Going back to the '1 + 1' question, let us apply our method. 1st "Identify the problem", ok the problem consits or the parts '1' '+' and the answer we are thinking of is '2'. Can we explain to a 1 year old what '1' is? no. so the problem is not difficult at all, we cannot even 'feed' the problem into the 1 year old, who's brain does not have yet any way of internally representing the 1st symbol '1', so the problem is non existent from the point of view of the 1 year old, but not 'difficult'.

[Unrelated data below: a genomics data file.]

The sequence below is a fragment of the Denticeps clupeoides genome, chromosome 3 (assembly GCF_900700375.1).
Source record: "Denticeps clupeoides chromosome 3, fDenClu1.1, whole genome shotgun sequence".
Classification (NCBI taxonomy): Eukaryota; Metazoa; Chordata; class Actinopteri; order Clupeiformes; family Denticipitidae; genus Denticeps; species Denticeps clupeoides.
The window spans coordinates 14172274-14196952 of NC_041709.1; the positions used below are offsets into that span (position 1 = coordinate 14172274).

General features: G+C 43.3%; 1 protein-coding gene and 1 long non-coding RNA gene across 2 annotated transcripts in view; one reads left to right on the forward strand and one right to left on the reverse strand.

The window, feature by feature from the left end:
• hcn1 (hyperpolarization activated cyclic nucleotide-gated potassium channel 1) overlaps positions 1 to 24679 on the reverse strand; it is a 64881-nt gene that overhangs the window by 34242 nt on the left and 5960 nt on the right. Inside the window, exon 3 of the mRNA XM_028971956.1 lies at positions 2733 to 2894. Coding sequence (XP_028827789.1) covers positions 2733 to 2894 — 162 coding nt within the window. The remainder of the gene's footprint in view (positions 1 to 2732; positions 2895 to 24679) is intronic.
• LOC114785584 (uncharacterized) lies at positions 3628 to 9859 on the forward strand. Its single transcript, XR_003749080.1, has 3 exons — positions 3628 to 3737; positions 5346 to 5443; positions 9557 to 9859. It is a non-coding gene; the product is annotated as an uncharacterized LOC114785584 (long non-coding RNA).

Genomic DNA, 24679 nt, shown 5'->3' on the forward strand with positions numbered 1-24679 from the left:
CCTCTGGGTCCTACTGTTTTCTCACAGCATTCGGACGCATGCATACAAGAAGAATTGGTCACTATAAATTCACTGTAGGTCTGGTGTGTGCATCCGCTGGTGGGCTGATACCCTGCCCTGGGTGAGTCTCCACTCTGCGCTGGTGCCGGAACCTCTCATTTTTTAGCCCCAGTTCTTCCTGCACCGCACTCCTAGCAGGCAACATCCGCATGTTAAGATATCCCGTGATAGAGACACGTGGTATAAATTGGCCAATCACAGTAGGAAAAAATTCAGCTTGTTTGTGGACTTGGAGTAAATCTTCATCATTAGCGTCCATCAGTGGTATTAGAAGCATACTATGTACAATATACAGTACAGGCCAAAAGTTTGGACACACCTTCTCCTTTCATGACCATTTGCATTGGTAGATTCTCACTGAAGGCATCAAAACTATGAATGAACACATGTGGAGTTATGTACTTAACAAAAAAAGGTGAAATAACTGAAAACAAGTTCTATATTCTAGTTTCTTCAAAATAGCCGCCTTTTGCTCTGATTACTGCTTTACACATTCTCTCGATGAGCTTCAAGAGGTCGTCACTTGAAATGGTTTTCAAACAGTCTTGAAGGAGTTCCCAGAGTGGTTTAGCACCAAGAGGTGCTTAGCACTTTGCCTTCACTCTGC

Now what about asking the same question to a 6 year old who is good at math. easy u say? I disagree as well. when we ask what is '1 + 1' we get the answer '2' yes, but if we ask why ... we are stuck. the 6 year old did not solve the problem, he just looked up the answer in his memory, or counted on his fingers, but I do not consider the problem solved. To really solve the problem let us ask ourselves why does 1 + 1 = 2. Stupid question? not at all, 1 + 1 could be 10 like we see printed on popular nerd T-shirts, this would be the case if we are talking binary. 1 + 1 could also be 0, this would be if we are asking how many apples is 1 orange + 1 banana. So again, using our method, we 1st have to identify the problem. what does 1 + 1 actually mean, before we know that, it is useless to start solving. so, painful but necessary, what is '1' ? 1 could be anything, but abstracted it is a number, this is still not enough, what is a number? ... it is also a number using the decimal system, not binary, not hexadecimal. so 1 is one unit of 'anything', and also very important when we say 1+1 we do not many 1 of anything + 1 of anything, no, we mean 1 of anything + 1 of the same anything. of course we also have to define + (for which I do not have a clear definition without using a concrete 'something' like 1+1 oranges is having 1 unit of orange in some container and then adding on more unit of orange into the same container). And all of this is useless is we do not define what 2, 3, 4, 5, 6, 7, 8, 9, 10, (which I also do not find easy to explain in abstract terms without using oranges) and a method to count in decimal. Only after all this can we say that we have identified the problem. After having the problem identified, and by using the definition of how the decimal system works, and what it's symbols and their combinatorial representations mean (99, 1054), we find that 1+1 is basically by definition, 2. So the problem is not 'difficult' in itself, there is a clear method for solving it.